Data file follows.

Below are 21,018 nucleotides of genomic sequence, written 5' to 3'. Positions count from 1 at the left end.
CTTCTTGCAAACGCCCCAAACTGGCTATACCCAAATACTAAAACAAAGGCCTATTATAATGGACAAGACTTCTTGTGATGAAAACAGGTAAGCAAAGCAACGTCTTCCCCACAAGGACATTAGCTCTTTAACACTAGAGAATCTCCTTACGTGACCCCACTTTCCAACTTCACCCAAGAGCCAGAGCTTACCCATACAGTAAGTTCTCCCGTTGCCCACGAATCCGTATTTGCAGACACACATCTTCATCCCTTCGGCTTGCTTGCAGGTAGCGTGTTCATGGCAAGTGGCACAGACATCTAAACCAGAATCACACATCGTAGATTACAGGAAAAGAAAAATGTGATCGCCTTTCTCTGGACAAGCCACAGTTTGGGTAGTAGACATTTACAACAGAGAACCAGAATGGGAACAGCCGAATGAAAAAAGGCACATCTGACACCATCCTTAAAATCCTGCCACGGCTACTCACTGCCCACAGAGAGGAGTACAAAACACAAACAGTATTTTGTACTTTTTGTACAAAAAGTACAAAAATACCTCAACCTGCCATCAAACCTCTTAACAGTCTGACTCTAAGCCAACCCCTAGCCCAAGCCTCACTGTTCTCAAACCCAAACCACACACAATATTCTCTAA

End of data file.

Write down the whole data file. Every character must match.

Below are 21,018 nucleotides of genomic sequence, written 5' to 3'. Positions count from 1 at the left end.
CTTCTTGCAAACGCCCCAAACTGGCTATACCCAAATACTAAAACAAAGGCCTATTATAATGGACAAGACTTCTTGTGATGAAAACAGGTAAGCAAAGCAACGTCTTCCCCACAAGGACATTAGCTCTTTAACACTAGAGAATCTCCTTACGTGACCCCACTTTCCAACTTCACCCAAGAGCCAGAGCTTACCCATACAGTAAGTTCTCCCGTTGCCCACGAATCCGTATTTGCAGACACACATCTTCATCCCTTCGGCTTGCTTGCAGGTAGCGTGTTCATGGCAAGTGGCACAGACATCTAAACCAGAATCACACATCGTAGATTACAGGAAAAGAAAAATGTGATCGCCTTTCTCTGGACAAGCCACAGTTTGGGTAGTAGACATTTACAACAGAGAACCAGAATGGGAACAGCCGAATGAAAAAAGGCACATCTGACACCATCCTTAAAATCCTGCCACGGCTACTCACTGCCCACAGAGAGGAGTACAAAACACAAACAGTATTTTGTACTTTTTGTACAAAAAGTACAAAAATACCTCAACCTGCCATCAAACCTCTTAACAGTCTGACTCTAAGCCAACCCCTAGCCCAAGCCTCACTGTTCTCAAACCCAAACCACACACAATATTCTCTAA